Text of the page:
Seriously, as a designer myself I can only shake my head when I read stuff like this.
It may be true that "traditional visual metaphors no longer translate to modern users", but what about older users? Should we just dismiss their needs? Are interfaces really encumbered because they feature a wood-textured background?
Also, I challenge you to come up with a symbol for saving files without using a diskette or something like that. These symbols have transpired from metaphors of real objects to metaphors of actions, and people who have never even seen a diskette learn their purpose by context. Granted, this creates a certain standard by convention, and you could argue that any symbol could be used for that. But again, that would dismiss the users who grew up with that symbol. Currently, everybody is happy, why challenge this?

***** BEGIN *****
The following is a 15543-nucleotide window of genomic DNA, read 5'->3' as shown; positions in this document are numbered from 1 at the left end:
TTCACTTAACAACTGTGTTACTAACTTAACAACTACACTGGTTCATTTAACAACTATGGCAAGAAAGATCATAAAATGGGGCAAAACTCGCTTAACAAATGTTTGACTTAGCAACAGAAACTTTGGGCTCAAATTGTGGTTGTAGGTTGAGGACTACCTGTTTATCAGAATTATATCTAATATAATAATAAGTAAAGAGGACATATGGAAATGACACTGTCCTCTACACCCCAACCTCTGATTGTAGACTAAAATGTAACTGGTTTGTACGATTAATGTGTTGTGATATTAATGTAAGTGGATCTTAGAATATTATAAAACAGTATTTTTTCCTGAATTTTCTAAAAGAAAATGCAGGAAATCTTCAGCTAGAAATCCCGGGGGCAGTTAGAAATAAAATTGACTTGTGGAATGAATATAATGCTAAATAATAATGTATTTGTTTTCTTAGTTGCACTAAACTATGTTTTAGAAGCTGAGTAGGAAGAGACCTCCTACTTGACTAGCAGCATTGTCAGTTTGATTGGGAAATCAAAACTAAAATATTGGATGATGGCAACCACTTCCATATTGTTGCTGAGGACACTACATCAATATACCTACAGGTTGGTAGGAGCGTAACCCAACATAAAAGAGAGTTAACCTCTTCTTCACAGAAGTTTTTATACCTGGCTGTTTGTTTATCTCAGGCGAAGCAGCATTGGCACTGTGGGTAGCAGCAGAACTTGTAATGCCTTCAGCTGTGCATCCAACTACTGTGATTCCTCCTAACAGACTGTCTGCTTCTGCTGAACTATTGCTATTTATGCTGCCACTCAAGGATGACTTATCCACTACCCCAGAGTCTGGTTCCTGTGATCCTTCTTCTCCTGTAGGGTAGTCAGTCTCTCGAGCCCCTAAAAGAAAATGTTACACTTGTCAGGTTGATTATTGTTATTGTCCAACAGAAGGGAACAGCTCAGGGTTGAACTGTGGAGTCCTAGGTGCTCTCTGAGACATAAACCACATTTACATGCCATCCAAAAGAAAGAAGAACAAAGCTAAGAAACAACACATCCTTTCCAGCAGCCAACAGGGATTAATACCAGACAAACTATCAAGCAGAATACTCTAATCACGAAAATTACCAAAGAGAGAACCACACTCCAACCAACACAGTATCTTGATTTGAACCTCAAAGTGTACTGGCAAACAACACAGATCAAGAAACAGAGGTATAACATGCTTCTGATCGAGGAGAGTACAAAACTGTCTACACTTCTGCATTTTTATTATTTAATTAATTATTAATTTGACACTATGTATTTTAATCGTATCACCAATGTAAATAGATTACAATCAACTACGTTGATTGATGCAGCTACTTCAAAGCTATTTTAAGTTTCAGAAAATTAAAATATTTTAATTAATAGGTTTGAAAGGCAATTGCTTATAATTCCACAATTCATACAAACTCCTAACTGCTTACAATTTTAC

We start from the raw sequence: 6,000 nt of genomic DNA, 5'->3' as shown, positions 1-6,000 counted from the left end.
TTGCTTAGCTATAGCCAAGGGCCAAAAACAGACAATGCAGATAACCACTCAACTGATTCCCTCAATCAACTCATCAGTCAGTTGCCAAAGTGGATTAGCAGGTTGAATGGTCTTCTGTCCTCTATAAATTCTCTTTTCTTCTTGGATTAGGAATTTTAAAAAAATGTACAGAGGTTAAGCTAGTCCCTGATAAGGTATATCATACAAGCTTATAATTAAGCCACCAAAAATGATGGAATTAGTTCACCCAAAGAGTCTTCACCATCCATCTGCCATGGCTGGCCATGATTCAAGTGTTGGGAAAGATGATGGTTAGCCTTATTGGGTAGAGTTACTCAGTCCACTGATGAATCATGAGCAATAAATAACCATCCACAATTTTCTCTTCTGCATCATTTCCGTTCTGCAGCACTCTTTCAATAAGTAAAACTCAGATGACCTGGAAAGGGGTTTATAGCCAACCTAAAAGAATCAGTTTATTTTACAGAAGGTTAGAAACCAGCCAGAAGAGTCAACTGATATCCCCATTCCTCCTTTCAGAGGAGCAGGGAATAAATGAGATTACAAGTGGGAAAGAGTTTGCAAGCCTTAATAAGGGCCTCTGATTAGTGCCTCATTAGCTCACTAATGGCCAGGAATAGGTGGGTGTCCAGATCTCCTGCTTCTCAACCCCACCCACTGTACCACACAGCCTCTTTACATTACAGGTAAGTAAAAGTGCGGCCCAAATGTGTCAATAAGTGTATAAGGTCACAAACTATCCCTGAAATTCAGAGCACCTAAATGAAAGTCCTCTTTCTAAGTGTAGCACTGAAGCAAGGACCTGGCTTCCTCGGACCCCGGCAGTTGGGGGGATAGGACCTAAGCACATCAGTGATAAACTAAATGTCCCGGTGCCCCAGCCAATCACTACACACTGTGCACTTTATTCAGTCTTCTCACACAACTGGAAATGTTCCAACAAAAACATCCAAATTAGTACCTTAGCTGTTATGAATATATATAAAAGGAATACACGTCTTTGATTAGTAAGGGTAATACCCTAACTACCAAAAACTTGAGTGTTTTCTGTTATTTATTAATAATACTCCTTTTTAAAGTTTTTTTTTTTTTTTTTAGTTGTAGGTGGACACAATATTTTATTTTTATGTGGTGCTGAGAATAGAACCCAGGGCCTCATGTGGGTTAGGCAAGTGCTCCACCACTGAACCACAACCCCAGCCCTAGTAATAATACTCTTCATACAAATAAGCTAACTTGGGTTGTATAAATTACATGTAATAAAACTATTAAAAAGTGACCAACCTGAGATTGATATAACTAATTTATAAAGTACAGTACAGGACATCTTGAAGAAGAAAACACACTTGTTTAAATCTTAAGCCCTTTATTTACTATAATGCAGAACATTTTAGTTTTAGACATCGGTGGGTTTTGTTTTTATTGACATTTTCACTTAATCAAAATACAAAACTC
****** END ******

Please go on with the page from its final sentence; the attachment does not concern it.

Imho, articles like this and blogs like skeu.it are just cleverly-disguised marketing by Microsoft. Ask any designer, and they'll tell you that well-used skeuomorphisms are not problematic, but even necessary to reach most of your target audience.